With the publication of the new Energy Performance of Buildings Directive, a large number of buildings are expected to become high energy performance and explore more the availability of renewable energy resources. Such buildings are often described in literature as nearly Zero-Energy Buildings (nZEB). Because renewable energy sources, such as wind and solar power, have an intrinsic variability, the zero-energy annual balance of nZEBs is difficult to reach at short time resolution (e.g. hourly). Thus, since electricity generation from small-scale solar renewable (typical case in Portugal) in individual households has limited capacity to be adjusted according to the power system needs, it is relevant to consider the demand flexibility potential, specially at community level (cluster of buildings). Unfortunately, there is a lack of studies on the impact of changes in electricity use at urban level on the future energy systems. Therefore, an approach addressing the energy flexibility (EF) in buildings may allow obtaining useful exploratory directions for the construction sector and related markets, policy makers and regulatory bodies. For these reasons, an exploratory project aimed at examining the potential of EF at the level of an existent neighbourhood in Lisbon was initiated. In this article we describe the objectives, design, and methods of the FIRST project, designed to map out the potential for EF in terms of benefits and costs in Lisbon.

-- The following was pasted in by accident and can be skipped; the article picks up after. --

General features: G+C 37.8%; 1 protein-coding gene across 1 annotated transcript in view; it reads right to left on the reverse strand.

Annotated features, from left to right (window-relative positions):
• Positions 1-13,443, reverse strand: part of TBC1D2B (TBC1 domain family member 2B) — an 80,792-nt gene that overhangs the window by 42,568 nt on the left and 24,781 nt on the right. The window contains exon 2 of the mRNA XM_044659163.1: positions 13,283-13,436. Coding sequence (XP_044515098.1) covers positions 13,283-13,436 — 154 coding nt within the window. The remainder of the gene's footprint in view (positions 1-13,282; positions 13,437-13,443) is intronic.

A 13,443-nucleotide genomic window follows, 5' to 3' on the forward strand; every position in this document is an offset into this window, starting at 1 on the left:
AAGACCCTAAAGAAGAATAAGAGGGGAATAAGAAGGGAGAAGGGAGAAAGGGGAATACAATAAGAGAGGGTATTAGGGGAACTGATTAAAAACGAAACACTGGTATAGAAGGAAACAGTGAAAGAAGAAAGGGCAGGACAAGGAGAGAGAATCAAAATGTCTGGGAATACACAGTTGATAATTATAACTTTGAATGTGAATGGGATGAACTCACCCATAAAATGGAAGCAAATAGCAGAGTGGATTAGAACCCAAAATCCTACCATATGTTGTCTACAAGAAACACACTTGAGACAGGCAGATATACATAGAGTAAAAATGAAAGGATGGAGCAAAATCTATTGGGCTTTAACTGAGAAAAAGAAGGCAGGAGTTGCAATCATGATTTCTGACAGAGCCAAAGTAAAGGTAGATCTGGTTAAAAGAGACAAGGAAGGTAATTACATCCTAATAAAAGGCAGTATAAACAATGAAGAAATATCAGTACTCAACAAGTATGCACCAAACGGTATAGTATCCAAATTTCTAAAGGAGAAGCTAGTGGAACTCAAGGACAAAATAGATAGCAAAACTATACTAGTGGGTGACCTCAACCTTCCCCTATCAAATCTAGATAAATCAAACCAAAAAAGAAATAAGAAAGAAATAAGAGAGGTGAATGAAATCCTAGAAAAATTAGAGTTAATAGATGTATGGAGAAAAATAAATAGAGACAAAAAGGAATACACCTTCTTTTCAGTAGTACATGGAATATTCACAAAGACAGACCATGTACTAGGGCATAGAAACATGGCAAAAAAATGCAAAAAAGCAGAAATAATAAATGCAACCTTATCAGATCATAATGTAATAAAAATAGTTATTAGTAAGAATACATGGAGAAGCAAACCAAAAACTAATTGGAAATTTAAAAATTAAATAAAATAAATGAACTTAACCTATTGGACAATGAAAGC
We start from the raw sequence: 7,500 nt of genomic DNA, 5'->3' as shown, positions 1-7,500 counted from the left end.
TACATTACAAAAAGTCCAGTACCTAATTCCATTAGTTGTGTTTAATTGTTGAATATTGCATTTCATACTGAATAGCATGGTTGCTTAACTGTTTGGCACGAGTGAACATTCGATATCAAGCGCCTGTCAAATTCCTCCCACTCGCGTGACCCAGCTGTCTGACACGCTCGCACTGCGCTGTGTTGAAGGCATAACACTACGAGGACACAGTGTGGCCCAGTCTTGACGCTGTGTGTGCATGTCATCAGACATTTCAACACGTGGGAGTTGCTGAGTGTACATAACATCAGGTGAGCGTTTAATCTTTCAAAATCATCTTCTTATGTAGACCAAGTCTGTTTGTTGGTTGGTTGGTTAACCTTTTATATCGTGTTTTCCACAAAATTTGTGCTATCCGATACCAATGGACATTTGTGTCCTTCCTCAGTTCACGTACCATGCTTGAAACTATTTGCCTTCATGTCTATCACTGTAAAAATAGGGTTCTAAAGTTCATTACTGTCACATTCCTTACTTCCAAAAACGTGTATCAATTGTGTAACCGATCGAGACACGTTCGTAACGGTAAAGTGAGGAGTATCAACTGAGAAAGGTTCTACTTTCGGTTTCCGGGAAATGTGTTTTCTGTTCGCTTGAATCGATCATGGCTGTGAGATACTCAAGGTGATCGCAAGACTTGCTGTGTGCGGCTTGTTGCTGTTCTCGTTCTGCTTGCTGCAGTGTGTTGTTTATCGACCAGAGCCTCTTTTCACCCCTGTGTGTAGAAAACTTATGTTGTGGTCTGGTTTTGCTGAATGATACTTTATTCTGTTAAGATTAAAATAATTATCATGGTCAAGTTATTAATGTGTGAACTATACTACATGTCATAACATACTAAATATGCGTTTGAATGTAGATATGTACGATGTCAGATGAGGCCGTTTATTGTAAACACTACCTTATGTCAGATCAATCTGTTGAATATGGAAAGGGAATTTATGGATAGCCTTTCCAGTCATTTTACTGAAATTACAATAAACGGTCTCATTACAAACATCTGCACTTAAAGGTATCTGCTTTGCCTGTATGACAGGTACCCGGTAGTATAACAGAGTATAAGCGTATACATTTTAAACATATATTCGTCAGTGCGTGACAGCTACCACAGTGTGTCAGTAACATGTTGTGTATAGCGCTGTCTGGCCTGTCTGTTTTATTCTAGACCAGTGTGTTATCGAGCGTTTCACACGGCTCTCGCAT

|Journal||IOP Conference Series: Earth and Environmental Science|
|Publication status||Published - 9 Aug 2019|
|Event||Sustainable Built Environment Conference 2019 Tokyo: Built Environment in an Era of Climate Change: How Can Cities and Buildings Adapt?, SBE 2019 Tokyo - Tokyo, Japan|
Duration: 6 Aug 2019 → 7 Aug 2019